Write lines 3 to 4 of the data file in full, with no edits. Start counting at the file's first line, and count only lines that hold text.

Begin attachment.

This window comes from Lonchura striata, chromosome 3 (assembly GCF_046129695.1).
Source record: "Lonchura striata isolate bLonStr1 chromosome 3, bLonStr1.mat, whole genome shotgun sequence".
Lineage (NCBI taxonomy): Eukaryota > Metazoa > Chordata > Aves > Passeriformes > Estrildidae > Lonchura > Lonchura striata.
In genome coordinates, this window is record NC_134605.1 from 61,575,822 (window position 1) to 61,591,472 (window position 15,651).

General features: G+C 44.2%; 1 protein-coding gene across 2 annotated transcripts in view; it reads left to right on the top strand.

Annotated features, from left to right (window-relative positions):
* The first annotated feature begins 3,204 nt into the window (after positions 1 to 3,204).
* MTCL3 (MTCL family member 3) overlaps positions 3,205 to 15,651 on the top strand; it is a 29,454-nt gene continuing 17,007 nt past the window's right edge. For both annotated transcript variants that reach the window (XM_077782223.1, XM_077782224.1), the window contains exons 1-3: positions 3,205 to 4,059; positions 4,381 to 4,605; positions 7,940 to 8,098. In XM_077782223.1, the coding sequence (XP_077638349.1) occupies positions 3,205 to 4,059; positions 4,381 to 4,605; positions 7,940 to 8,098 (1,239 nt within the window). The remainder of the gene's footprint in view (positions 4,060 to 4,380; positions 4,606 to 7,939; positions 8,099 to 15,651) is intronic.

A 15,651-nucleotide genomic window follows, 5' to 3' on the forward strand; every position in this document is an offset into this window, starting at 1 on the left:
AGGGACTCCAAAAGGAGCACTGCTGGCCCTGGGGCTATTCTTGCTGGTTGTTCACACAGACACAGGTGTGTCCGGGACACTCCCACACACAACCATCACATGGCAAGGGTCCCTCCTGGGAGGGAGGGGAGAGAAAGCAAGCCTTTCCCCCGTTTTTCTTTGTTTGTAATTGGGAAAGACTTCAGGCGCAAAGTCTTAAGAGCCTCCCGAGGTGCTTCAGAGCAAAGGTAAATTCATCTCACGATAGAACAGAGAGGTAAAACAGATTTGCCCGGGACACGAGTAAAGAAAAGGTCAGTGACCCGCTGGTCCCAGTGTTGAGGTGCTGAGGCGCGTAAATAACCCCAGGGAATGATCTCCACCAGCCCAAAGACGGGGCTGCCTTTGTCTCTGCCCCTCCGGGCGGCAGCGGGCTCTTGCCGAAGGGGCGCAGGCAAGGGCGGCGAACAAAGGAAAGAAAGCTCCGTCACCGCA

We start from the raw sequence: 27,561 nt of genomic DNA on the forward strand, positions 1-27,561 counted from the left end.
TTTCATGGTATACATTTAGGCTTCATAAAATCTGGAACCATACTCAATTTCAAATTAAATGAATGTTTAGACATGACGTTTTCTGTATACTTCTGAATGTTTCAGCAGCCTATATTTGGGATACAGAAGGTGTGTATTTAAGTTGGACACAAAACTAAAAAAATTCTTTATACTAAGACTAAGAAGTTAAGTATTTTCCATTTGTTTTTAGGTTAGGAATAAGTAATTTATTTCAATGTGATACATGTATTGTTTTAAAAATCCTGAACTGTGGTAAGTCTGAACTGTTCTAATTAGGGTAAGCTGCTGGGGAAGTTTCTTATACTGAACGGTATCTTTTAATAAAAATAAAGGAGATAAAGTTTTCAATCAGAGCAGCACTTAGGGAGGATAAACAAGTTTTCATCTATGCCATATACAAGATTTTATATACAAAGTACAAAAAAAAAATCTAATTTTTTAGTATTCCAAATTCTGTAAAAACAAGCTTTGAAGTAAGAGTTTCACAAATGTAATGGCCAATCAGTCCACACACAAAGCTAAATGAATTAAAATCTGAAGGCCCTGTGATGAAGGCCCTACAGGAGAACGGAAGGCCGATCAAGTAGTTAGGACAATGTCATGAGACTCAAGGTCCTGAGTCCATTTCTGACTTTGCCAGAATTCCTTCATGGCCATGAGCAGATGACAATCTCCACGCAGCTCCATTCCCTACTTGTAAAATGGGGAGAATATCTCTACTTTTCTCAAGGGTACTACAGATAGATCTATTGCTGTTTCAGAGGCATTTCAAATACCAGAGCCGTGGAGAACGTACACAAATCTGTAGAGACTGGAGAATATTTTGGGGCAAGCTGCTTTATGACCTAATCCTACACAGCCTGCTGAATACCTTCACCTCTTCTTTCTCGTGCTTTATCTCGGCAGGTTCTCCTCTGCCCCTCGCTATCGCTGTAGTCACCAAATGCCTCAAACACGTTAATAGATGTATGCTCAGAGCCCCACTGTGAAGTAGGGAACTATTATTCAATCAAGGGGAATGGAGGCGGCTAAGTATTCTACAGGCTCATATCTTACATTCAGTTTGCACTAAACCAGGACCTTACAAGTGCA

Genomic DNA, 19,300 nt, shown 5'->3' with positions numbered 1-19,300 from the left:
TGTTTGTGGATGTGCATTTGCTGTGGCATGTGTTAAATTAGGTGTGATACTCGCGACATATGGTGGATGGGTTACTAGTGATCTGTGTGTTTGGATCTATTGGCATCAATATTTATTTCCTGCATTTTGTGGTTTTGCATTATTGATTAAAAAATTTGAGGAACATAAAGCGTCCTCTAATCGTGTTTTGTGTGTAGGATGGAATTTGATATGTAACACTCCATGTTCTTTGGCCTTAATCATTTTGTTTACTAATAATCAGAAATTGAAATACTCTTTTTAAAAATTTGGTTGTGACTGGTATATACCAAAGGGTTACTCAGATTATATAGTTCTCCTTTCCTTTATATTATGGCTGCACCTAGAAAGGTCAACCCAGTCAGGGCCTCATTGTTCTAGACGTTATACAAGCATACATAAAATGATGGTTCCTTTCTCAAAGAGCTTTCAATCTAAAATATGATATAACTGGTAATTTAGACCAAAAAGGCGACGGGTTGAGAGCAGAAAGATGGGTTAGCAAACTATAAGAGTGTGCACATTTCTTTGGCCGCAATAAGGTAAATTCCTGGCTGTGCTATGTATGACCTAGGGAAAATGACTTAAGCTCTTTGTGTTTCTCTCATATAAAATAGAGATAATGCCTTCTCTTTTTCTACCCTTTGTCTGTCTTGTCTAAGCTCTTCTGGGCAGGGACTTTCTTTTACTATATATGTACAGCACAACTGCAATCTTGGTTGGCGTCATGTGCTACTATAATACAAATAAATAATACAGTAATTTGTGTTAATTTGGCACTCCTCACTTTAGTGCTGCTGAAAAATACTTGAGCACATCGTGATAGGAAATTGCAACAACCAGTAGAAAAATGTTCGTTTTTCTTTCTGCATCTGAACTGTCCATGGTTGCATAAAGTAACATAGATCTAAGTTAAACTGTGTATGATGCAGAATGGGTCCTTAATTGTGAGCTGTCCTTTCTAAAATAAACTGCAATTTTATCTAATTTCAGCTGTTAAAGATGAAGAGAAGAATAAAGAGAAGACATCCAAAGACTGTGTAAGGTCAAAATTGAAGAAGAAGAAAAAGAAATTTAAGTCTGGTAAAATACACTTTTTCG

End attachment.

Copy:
Lineage (NCBI taxonomy): Eukaryota > Metazoa > Chordata > Aves > Passeriformes > Estrildidae > Lonchura > Lonchura striata.
In genome coordinates, this window is record NC_134605.1 from 61,575,822 (window position 1) to 61,591,472 (window position 15,651).